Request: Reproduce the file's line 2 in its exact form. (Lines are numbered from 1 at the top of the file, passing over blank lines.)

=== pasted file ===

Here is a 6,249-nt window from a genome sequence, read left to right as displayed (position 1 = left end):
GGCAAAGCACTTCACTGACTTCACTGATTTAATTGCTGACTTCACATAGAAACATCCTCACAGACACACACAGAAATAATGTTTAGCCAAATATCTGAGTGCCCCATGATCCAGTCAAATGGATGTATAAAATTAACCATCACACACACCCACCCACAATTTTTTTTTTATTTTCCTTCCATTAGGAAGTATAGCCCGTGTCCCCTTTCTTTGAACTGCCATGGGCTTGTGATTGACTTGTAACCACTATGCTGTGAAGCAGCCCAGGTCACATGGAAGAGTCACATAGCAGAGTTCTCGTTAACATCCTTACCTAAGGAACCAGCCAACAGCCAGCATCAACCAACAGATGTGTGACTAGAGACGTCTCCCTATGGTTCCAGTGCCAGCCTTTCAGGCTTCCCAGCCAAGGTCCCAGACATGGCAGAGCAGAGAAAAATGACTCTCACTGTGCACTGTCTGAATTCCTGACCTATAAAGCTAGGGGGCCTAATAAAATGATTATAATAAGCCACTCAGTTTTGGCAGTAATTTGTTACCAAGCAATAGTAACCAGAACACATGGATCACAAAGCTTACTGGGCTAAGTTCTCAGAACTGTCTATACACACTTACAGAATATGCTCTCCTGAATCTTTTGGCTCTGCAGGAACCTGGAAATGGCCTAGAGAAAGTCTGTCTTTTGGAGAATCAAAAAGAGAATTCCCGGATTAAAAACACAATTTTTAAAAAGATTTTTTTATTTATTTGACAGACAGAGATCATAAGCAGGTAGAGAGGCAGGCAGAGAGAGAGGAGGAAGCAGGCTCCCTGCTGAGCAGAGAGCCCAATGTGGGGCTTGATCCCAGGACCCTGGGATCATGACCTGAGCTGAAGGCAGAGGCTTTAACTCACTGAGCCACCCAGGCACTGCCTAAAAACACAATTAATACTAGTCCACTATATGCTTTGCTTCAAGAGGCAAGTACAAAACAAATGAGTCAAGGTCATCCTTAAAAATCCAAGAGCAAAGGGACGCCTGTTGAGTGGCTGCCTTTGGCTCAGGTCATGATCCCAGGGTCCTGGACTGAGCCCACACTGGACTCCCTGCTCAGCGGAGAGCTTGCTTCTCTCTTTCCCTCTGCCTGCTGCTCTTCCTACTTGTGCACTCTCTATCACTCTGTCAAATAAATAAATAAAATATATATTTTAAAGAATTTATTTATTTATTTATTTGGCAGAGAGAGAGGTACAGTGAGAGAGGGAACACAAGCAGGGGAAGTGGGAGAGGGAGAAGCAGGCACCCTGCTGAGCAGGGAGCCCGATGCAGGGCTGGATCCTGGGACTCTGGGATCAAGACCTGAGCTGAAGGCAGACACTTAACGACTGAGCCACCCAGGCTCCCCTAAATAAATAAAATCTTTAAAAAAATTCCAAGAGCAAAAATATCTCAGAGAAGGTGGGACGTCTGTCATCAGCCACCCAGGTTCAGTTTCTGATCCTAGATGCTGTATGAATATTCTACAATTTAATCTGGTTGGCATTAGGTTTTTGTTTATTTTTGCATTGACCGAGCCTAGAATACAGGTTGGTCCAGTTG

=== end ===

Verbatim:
GGCAAAGCACTTCACTGACTTCACTGATTTAATTGCTGACTTCACATAGAAACATCCTCACAGACACACACAGAAATAATGTTTAGCCAAATATCTGAGTGCCCCATGATCCAGTCAAATGGATGTATAAAATTAACCATCACACACACCCACCCACAATTTTTTTTTTATTTTCCTTCCATTAGGAAGTATAGCCCGTGTCCCCTTTCTTTGAACTGCCATGGGCTTGTGATTGACTTGTAACCACTATGCTGTGAAGCAGCCCAGGTCACATGGAAGAGTCACATAGCAGAGTTCTCGTTAACATCCTTACCTAAGGAACCAGCCAACAGCCAGCATCAACCAACAGATGTGTGACTAGAGACGTCTCCCTATGGTTCCAGTGCCAGCCTTTCAGGCTTCCCAGCCAAGGTCCCAGACATGGCAGAGCAGAGAAAAATGACTCTCACTGTGCACTGTCTGAATTCCTGACCTATAAAGCTAGGGGGCCTAATAAAATGATTATAATAAGCCACTCAGTTTTGGCAGTAATTTGTTACCAAGCAATAGTAACCAGAACACATGGATCACAAAGCTTACTGGGCTAAGTTCTCAGAACTGTCTATACACACTTACAGAATATGCTCTCCTGAATCTTTTGGCTCTGCAGGAACCTGGAAATGGCCTAGAGAAAGTCTGTCTTTTGGAGAATCAAAAAGAGAATTCCCGGATTAAAAACACAATTTTTAAAAAGATTTTTTTATTTATTTGACAGACAGAGATCATAAGCAGGTAGAGAGGCAGGCAGAGAGAGAGGAGGAAGCAGGCTCCCTGCTGAGCAGAGAGCCCAATGTGGGGCTTGATCCCAGGACCCTGGGATCATGACCTGAGCTGAAGGCAGAGGCTTTAACTCACTGAGCCACCCAGGCACTGCCTAAAAACACAATTAATACTAGTCCACTATATGCTTTGCTTCAAGAGGCAAGTACAAAACAAATGAGTCAAGGTCATCCTTAAAAATCCAAGAGCAAAGGGACGCCTGTTGAGTGGCTGCCTTTGGCTCAGGTCATGATCCCAGGGTCCTGGACTGAGCCCACACTGGACTCCCTGCTCAGCGGAGAGCTTGCTTCTCTCTTTCCCTCTGCCTGCTGCTCTTCCTACTTGTGCACTCTCTATCACTCTGTCAAATAAATAAATAAAATATATATTTTAAAGAATTTATTTATTTATTTATTTGGCAGAGAGAGAGGTACAGTGAGAGAGGGAACACAAGCAGGGGAAGTGGGAGAGGGAGAAGCAGGCACCCTGCTGAGCAGGGAGCCCGATGCAGGGCTGGATCCTGGGACTCTGGGATCAAGACCTGAGCTGAAGGCAGACACTTAACGACTGAGCCACCCAGGCTCCCCTAAATAAATAAAATCTTTAAAAAAATTCCAAGAGCAAAAATATCTCAGAGAAGGTGGGACGTCTGTCATCAGCCACCCAGGTTCAGTTTCTGATCCTAGATGCTGTATGAATATTCTACAATTTAATCTGGTTGGCATTAGGTTTTTGTTTATTTTTGCATTGACCGAGCCTAGAATACAGGTTGGTCCAGTTG